The picks, the hits, the moments that defined Kam Chancellor’s career – Seattle Seahawks Blog


Demaryius Thomas could only pretend to be OK.

After the Denver Broncos wide receiver found himself on the wrong end of one of Kam Chancellor‘s greatest hits — a tone-setting moment early in Super Bowl XLVIII — he popped up off the turf, trotted back toward the huddle and casually tossed the ball back to an official.

But he was feeling it.

“Kam Chancellor broke my ribs,” Thomas would later say, presumably in exaggeration. “My first catch, I got decleated. I got hit probably from here, back 3 yards the opposite way. And I got up quick because I wanted to feel like it didn’t hurt, but it hurt bad.”

If Chancellor, the Seattle Seahawks‘ iconic strong safety, is indeed done playing football as he indicated in a lengthy message posted to Twitter on Sunday because of a neck injury he suffered last season, then it will have been an innocuous-looking hit in the closing minutes of a victory over the Arizona Cardinals that ended his career. But it was the massive, devastating hits like the one he put on Thomas that helped define it.

Here are, in no particular order, five of the most significant moments of Chancellor’s career.

‘Wow, I just got hit by a very big man’

Chancellor had already established himself as one of the NFL’s most punishing defenders by 2012, his third professional season and second season as a starter. Still, the hit he laid on 49ers tight end Vernon Davis in Week 16 of that year was enough to make your jaw drop. Davis leapt to catch a Colin Kaepernick pass near the front corner of the end zone and was met on his descent by Chancellor, who launched his 6-foot-3, 230-pound frame directly into Davis’ chest, knocking the ball loose and leaving Davis with a concussion.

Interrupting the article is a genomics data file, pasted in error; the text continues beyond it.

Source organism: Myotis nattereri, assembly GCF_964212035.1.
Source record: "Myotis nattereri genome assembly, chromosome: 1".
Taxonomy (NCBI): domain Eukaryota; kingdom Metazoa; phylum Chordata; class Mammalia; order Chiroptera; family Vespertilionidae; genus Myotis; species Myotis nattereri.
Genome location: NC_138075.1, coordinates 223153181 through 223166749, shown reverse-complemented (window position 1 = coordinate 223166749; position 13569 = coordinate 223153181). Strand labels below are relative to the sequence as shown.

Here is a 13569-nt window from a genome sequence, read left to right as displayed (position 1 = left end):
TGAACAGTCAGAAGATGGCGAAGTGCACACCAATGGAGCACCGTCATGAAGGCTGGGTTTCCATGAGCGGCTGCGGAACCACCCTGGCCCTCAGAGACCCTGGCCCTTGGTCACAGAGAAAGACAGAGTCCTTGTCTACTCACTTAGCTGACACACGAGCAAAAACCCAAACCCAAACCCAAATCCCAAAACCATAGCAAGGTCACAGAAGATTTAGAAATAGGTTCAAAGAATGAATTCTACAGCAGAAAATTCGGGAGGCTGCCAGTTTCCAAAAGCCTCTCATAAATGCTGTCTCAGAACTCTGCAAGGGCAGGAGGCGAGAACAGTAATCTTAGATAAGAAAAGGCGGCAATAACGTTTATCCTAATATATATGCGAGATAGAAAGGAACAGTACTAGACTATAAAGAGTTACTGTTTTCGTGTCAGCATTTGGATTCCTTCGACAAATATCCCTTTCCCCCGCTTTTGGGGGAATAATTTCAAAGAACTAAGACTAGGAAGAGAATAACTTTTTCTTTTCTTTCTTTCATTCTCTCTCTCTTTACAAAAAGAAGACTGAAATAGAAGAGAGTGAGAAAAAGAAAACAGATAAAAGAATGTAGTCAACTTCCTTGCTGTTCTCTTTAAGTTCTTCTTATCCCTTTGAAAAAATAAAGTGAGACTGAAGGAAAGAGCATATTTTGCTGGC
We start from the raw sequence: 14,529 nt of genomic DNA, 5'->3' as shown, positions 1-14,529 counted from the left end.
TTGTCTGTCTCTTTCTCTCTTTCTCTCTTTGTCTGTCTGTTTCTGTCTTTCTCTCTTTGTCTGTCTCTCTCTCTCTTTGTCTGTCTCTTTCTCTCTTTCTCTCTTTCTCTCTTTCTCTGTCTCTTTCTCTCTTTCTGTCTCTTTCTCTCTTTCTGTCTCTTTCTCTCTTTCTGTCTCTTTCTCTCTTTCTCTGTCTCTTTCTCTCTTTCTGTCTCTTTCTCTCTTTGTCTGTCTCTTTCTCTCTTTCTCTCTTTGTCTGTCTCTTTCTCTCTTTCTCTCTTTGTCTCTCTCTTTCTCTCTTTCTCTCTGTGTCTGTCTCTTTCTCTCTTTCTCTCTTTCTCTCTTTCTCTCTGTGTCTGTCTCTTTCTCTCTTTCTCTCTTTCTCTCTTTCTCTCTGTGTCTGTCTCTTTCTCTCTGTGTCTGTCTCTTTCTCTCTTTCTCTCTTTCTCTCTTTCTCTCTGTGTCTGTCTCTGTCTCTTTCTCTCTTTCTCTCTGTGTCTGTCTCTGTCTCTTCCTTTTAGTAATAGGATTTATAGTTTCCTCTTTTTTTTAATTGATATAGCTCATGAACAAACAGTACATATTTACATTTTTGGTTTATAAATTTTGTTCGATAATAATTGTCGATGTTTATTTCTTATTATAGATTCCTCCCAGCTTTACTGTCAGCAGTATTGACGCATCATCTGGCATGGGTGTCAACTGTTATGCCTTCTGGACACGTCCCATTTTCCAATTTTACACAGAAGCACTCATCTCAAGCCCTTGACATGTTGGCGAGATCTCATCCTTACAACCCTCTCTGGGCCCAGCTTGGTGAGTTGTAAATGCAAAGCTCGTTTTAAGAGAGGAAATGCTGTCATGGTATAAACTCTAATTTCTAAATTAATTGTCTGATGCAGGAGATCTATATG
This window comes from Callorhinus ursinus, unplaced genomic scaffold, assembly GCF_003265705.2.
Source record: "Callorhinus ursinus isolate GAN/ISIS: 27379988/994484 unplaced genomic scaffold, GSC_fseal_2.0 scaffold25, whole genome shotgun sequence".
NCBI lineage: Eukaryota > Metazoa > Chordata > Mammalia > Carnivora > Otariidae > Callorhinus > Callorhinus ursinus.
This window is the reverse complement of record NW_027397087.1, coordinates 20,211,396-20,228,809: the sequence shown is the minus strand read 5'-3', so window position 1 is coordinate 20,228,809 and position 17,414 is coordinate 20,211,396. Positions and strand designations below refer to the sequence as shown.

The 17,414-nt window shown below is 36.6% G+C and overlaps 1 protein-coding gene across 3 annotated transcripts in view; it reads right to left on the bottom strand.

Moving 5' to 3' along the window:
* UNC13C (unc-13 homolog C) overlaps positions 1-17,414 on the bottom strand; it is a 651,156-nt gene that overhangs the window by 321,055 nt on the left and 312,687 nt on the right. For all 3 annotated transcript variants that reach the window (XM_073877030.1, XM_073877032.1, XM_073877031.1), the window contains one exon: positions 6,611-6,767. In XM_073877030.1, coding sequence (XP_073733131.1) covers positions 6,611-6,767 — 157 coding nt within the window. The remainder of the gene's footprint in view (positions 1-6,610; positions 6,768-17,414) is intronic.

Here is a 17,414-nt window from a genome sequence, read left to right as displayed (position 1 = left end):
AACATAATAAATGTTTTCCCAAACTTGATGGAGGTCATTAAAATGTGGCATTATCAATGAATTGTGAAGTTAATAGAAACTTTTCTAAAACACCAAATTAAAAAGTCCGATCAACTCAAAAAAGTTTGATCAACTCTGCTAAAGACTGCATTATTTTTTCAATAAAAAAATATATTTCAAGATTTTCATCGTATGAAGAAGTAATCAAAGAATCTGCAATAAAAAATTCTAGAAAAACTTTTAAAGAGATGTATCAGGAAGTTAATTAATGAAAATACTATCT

“It was crazy, man. He just hit me so hard, I just got up, I didn’t know where I was going,” Davis later recalled in an interview with the Washington Post. “I kind of lost my memory a little bit. I just got up like this, my face was just like aaagh. I just didn’t know what happened. I was like, ‘Wow, I just got hit by a very big man.’ He hit me hard. You know what he told me? He said, ‘Shake it off. It’s all right. Shake it off.’ I’m like, ‘I can’t remember anything. You tell me to shake it off? How about you go shake it off, buddy?’ That was quite a hit. That was probably the hardest hit I had.”

This wasn’t the first big hit Chancellor delivered nor did it have the biggest effect on a game. But arguably none resulted in a more impressive collision than this one. And this play, which came during a Sunday night walloping of the eventual NFC champs during a stretch of three consecutive blowout victories, might as well have unofficially marked the Seahawks’ arrival as contenders.

‘Worthy’ of leadership